The future of Cyprus Airways is once again up in the air following reports that its Russian private shareholder S7 is looking to sell its entire stake in the Larnaca-based Charlie Airlines.
According to foreign reports, S7 appears to want to pull out of Larnaca amid a variety of reasons following the impact of the coronavirus pandemic on the European aviation industry.
But industry sources in the media also said there were additional reasons for S7 wanting to move away from Charlie Airlines, an airline doing business as Cyprus Airways that also allows the Russian group to operate within the European Union Aviation Safety Agency.
Filev, an enthusiastic ex-aviator often described as Russia’s Elon Musk, had told S7 shareholders the group was interested in learning more about operating under a European license
In 2016, one year after Cyprus Airways went under, S7 Airlines owner Vladislav Filev stepped in and bought the rights to the Cypriot company’s name, livery, and image for the newly founded Charlie Airlines, inspired by a nickname used for Greek Cypriots from England according to the S7 owner.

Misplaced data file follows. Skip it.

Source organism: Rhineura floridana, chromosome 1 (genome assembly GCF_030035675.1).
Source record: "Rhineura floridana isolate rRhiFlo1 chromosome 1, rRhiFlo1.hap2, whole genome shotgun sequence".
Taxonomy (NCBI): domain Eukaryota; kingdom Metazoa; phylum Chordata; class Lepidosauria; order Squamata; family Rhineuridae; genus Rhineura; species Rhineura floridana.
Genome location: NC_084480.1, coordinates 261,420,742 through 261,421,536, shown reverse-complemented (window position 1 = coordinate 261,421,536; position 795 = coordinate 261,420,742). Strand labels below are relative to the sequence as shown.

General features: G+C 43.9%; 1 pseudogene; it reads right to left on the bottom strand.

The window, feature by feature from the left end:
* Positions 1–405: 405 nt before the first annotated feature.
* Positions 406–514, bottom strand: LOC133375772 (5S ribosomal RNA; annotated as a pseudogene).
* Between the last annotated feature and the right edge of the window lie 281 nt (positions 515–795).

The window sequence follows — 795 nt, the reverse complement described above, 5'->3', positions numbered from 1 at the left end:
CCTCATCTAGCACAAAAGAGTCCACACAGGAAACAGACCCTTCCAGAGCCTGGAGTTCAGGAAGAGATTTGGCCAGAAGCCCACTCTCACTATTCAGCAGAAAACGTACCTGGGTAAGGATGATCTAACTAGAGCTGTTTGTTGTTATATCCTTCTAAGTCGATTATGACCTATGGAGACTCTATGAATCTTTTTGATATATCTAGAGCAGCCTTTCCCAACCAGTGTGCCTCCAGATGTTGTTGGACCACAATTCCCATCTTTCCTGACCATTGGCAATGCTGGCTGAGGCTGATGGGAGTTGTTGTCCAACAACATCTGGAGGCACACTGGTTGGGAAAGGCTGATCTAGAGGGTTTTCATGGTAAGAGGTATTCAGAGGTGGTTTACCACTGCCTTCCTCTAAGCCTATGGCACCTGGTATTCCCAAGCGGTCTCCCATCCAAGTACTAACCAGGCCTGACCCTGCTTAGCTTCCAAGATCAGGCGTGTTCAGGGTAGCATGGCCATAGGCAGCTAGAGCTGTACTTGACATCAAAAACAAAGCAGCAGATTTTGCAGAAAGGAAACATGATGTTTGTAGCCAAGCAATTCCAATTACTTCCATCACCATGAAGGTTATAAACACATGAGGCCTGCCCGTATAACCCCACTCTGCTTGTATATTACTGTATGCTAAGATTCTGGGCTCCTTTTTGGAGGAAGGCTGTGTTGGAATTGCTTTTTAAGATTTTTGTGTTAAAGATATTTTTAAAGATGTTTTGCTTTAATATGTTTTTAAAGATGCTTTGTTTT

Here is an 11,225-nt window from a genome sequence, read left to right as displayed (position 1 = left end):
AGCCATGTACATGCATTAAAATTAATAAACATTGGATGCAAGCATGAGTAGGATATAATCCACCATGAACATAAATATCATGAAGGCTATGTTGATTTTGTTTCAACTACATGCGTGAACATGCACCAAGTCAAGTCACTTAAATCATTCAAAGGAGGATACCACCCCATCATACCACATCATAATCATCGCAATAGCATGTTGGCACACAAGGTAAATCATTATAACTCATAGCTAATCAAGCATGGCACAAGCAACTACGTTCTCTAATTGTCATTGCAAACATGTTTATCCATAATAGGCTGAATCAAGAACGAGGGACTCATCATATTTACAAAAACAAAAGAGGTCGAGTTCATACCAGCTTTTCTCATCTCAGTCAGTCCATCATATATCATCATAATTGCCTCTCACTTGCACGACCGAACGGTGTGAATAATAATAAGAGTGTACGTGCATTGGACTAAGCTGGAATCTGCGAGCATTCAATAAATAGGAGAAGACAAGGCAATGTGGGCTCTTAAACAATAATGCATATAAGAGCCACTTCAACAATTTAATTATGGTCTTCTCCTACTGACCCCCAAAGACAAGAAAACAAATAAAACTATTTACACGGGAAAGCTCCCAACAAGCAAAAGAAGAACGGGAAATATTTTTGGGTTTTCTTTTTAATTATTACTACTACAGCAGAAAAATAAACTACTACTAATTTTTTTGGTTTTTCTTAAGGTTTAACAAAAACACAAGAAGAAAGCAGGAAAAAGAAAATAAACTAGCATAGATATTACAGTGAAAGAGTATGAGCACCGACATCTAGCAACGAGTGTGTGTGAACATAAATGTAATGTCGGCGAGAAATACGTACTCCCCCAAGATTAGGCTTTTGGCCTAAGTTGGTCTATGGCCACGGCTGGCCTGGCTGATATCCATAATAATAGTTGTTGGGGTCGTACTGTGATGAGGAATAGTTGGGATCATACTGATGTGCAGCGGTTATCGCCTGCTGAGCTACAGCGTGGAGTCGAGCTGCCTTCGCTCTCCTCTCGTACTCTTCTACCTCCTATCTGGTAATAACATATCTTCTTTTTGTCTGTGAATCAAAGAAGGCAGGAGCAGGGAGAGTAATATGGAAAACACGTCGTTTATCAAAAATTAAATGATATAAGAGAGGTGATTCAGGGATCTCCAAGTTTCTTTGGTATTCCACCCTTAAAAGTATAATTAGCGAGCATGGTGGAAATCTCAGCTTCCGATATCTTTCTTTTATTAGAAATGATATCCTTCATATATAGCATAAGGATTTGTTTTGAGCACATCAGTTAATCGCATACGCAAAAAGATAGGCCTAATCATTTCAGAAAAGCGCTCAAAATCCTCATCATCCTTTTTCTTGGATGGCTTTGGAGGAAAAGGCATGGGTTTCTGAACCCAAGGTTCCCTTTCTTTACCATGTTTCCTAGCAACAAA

Filev, an enthusiastic ex-aviator paying attention to the younger generations and often described as Russia’s Elon Musk, had told S7 shareholders the group was interested in learning more about operating under a European license.
"For us it is very important to work with the air operator certificate in EASA zone which will give us new knowledge, new experience and new approaches to safety management organization. It's not the business, it is more like a school," Vladislav Filev reportedly had said in 2016.
But a conventional experience within EASA may no longer be panning out for S7 due to the pandemic crisis, amid additional reports of consolidation challenges but also many growth opportunities in the Russian domestic market.
In 2019, Filev’s wife Natalia Fileva was killed in a private plane crash in Germany. The 55-year-old woman, who was a major shareholder and chairwoman of S7 Airlines formerly known as Siberia Airlines, was credited with the rebranding of the private company.
Meanwhile, according to Kathimerini Cyprus, the question for Cyprus Airways would be whether a new investor would be found to invest in the bankrupt company and what could that mean for the airline’s historic name. It is also unclear whether the state might want to get involved.